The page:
THE DOWNFALL OF SEARS: 5 KEY REASONS WHY THE RETAIL GIANT WENT UNDER

Retail

Founded in 1893, Sears is synonymous with the middle-class American dream of the 20th century. It smartly leveraged customer data, creative marketing, and a large store count to become a formidable retail juggernaut that would dominate the U.S. retail landscape during the post-war boom of the 1940s and 1950s. The company helped develop many brands that consumers still know and love. Brands like Whirlpool appliances, Craftsman tools, Schwinn bicycles and Allstate insurance owe a lot of their success to Sears. At its peak, “ Sears sales alone accounted for 1% of the entire U.S. economy, and two-thirds of Americans shopped there in any given quarter.” Sears was America’s largest retailer because it successfully predicted the major trends that shaped the latter half of the 20th century. It correctly predicted the importance of things like mail-order retail, suburbs, and the American mall.

The department-store chain operated over 3,500 stores in its heyday. Today, the American giant is a shadow of its former self with just 28 full-line Sears stores. In 2018, the company filed for bankruptcy after years of declining sales. The decline of Sears shows that any company can fail if it neglects to properly adapt to changing consumer behavior.

Here are 5 key factors that contributed to the downfall of Sears:

MALL ANCHOR LOCATIONS

During the 1970s and 1980s, Sears anchored many malls across the country. As malls began to decline due to competition from online retailers and big-box stores, Sears failed to pivot their business model away from their mall-based store model. Although it did experiment with smaller format stores, the brand didn’t invest heavily enough in the new formats even though those stores were twice as profitable.

CUSTOMER DATA

In 1993, Sears canceled its legendary catalogue. For much of the 20th century, the catalogue was an important part of Sears’ business model and an important part of American culture more broadly. In its early years, the catalogue played a critical role in the company’s hugely successful mail order business. This mail order business was important for two reasons. First, it allowed rural customers to purchase items via the postal system, which dramatically increased their customer base. Second, the catalogue provided unique customer data to Sears at a time when few companies could leverage big data for their retail strategies. In many ways, Sears was the Amazon of the 20th century because it was able to effectively use its customer data to make key insights into consumer trends. By the 1990s, the catalogue had been unprofitable for decades, so it did make sense for Sears to cancel the project despite the catalogue’s sentimental value to many of its customers. Sears' key failure was a lack of innovation. Without a replacement for their catalogue, Sears gave up their edge and lost their advertising and consumer data advantage. This resulted in the downfall of sears.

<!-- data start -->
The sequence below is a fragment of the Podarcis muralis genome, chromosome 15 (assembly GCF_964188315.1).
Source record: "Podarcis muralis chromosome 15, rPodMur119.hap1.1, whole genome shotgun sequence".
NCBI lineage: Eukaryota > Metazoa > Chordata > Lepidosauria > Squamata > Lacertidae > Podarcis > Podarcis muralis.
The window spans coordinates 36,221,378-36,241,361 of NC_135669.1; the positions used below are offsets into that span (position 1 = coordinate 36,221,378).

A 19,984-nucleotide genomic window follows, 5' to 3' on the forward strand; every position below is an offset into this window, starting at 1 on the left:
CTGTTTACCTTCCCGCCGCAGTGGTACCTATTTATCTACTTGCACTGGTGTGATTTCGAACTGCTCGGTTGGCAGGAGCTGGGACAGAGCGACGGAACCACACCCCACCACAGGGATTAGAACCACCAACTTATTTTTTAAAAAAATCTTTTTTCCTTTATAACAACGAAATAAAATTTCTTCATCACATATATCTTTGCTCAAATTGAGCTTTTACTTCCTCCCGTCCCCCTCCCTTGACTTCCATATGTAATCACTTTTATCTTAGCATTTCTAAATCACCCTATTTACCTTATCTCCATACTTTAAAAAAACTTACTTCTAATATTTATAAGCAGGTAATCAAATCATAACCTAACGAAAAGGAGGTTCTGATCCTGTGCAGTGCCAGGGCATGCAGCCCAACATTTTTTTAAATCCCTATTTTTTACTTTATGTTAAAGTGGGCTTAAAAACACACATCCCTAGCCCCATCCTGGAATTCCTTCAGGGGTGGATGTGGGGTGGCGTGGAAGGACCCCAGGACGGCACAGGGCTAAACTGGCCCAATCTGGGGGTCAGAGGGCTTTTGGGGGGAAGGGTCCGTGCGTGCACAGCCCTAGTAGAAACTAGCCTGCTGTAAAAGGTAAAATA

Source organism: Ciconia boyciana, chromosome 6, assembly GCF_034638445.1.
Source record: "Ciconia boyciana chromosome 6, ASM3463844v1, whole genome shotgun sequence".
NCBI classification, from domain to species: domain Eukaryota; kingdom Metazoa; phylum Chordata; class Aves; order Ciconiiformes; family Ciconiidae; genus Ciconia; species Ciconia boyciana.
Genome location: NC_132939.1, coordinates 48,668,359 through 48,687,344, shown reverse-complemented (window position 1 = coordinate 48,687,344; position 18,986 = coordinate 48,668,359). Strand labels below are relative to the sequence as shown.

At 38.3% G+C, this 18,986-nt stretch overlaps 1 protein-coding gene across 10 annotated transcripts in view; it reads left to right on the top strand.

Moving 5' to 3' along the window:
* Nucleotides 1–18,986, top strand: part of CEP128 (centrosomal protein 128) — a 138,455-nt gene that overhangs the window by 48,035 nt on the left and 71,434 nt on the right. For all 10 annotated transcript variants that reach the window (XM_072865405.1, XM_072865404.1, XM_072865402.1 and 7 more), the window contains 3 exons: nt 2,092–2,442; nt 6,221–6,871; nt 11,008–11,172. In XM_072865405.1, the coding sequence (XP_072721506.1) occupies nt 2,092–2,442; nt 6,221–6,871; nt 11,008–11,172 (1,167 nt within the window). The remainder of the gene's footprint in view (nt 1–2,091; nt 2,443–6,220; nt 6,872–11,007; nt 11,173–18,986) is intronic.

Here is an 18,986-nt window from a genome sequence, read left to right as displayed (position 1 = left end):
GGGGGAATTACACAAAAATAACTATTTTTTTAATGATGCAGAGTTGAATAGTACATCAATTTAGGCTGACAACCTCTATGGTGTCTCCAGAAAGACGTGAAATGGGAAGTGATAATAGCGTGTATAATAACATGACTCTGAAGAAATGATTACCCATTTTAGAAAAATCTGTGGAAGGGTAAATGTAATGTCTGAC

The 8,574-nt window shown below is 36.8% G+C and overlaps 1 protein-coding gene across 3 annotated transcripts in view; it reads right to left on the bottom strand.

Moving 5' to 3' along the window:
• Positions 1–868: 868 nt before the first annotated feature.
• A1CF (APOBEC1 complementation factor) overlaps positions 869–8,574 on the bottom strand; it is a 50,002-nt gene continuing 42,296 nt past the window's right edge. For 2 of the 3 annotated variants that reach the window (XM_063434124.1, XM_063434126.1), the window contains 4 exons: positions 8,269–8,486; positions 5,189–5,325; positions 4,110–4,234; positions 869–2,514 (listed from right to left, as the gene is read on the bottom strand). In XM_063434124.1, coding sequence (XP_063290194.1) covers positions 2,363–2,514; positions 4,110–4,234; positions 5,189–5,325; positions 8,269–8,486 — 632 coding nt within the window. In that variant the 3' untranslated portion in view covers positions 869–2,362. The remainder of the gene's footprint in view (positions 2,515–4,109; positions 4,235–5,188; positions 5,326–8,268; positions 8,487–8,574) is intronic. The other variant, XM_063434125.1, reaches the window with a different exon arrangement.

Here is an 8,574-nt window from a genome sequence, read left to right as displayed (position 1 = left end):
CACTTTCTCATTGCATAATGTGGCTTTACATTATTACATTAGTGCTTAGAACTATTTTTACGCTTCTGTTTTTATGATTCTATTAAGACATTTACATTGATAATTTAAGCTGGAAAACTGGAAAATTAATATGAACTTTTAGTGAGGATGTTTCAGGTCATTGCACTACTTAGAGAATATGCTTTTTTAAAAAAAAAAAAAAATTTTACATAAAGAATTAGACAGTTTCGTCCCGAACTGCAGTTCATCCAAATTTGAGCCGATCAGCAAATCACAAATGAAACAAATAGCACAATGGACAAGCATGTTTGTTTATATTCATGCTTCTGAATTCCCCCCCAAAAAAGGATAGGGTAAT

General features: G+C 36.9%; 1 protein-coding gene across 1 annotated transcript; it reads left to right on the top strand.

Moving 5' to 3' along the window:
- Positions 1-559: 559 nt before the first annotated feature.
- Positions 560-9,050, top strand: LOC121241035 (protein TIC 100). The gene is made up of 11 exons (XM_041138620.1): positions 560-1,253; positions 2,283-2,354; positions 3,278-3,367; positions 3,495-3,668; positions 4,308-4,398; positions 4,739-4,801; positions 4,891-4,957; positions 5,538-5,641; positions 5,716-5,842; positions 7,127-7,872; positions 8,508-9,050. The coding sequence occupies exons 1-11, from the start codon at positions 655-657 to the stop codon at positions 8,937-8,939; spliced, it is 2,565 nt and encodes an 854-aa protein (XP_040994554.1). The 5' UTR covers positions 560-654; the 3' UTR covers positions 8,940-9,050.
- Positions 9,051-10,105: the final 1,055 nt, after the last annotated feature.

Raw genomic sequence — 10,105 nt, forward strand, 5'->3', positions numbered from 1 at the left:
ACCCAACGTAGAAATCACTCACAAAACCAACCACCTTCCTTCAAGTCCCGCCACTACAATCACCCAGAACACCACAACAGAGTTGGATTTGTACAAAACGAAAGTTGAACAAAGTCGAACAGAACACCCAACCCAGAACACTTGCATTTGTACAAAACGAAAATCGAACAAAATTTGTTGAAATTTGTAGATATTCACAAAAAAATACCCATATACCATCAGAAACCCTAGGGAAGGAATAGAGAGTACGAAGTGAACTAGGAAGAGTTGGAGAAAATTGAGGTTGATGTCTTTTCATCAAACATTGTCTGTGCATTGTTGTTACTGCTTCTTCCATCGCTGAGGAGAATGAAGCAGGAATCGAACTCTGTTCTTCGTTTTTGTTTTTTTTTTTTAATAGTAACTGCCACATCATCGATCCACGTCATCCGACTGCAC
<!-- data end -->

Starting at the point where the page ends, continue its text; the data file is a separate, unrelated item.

UNCLEAR VALUE PROPOSITION

In 2004, Sears merged with the deep discount brand, Kmart. This was a misstep for the Sears brand because it muddied their value proposition. At the time, Sears held a unique position in the retail market. Their brand was a unique balance between quality and price.  By merging with Kmart, Sears cheapened their brand, which put Sears in more direct competition with budget chains like Walmart and Target. These discount big box stores were able to out-compete Sears on price. On the other end of the spectrum, the rise of small upscale specialty stores also posed a serious threat to Sears’ value proposition. For example, the GAP was a big problem for Sears in the mid 1990s because the GAP positioned itself as a trendy boutique. They traded on their exclusivity and “coolness”. Nobody bragged about buying their clothes from Sears because they perceived it as “unremarkable.” This is a classic symptom of an increasingly bifurcated market. In this kind of environment, brands are forced to be “efficient and cheap or intimate and remarkable” to make a strong impression with customers. The danger is getting trapped in the middle, which is “an inevitable race to the bottom.”